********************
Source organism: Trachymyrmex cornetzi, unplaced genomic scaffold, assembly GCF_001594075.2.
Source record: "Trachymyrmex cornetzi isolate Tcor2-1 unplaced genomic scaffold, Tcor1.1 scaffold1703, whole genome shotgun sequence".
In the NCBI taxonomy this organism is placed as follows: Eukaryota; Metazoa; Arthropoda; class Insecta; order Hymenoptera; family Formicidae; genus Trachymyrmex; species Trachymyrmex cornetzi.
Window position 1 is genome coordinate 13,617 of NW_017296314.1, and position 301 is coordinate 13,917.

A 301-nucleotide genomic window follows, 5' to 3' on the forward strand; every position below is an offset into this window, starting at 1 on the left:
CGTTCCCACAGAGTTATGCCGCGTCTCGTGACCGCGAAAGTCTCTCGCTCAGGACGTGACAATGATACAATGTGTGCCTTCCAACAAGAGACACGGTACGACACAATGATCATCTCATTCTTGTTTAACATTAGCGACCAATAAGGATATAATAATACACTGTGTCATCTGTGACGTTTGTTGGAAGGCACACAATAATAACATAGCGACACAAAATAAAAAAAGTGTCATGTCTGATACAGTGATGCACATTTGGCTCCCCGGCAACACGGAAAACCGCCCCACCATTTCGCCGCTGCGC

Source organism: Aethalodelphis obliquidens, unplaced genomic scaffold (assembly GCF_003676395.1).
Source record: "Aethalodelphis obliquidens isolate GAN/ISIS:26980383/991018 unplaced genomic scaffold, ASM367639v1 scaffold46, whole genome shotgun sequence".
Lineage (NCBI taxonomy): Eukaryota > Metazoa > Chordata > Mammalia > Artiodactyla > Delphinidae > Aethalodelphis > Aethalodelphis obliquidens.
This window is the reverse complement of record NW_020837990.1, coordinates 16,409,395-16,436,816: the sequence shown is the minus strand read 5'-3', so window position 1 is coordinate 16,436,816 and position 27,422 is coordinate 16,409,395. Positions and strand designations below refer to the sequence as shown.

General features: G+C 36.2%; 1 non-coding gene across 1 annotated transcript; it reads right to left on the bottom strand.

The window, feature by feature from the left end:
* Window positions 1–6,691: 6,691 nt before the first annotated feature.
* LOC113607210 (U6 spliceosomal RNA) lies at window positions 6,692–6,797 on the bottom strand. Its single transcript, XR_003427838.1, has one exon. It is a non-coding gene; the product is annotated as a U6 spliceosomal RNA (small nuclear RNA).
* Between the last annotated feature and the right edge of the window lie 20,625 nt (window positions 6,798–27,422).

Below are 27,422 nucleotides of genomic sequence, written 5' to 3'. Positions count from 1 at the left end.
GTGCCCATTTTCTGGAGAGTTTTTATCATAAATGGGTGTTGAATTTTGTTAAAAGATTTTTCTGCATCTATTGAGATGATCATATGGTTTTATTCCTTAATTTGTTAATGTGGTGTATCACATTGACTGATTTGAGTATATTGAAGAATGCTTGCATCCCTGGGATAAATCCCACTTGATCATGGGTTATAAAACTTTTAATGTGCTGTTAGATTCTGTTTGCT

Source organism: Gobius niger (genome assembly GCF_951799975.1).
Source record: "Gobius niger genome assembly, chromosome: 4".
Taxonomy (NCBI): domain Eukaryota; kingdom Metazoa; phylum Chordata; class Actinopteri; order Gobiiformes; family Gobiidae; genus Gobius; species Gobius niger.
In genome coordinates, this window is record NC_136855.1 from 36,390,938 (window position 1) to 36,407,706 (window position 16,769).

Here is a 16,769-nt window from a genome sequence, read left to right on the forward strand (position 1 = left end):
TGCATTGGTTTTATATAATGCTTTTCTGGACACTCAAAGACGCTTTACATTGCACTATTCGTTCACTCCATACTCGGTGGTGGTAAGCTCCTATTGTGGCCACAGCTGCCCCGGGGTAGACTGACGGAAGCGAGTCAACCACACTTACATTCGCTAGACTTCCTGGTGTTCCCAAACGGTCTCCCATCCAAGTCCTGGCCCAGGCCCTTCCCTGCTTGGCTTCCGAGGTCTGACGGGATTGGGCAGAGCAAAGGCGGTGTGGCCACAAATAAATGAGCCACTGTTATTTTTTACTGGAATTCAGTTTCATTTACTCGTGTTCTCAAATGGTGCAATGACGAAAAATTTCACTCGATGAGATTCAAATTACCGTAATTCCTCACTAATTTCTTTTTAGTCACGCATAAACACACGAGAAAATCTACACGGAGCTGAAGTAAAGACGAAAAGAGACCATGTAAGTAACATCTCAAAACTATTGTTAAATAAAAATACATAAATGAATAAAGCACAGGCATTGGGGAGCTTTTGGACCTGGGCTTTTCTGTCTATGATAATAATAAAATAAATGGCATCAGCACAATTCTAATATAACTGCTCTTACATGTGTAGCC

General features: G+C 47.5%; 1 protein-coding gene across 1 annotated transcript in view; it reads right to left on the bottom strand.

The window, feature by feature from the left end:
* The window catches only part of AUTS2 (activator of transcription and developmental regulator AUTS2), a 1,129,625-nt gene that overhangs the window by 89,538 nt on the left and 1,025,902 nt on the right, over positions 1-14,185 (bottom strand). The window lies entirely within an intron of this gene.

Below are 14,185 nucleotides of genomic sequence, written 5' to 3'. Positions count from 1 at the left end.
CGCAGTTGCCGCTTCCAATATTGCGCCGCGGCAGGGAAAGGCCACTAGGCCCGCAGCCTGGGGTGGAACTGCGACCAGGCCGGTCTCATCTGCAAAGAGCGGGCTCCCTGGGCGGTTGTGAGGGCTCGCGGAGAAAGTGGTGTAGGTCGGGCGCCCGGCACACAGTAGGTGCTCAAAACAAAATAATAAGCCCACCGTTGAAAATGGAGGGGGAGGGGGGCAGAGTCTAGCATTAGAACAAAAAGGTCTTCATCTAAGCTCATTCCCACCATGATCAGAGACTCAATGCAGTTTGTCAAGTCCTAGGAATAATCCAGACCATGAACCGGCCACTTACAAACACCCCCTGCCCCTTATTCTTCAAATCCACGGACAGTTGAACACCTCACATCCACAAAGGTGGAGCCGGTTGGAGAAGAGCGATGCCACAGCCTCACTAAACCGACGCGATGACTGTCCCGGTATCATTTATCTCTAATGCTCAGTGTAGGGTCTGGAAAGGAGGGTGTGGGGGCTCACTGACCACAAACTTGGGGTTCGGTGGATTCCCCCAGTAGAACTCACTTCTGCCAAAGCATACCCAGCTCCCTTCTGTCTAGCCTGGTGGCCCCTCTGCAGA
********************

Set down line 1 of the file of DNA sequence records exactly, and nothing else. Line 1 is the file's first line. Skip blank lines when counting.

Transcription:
Source organism: Trachymyrmex cornetzi, unplaced genomic scaffold, assembly GCF_001594075.2.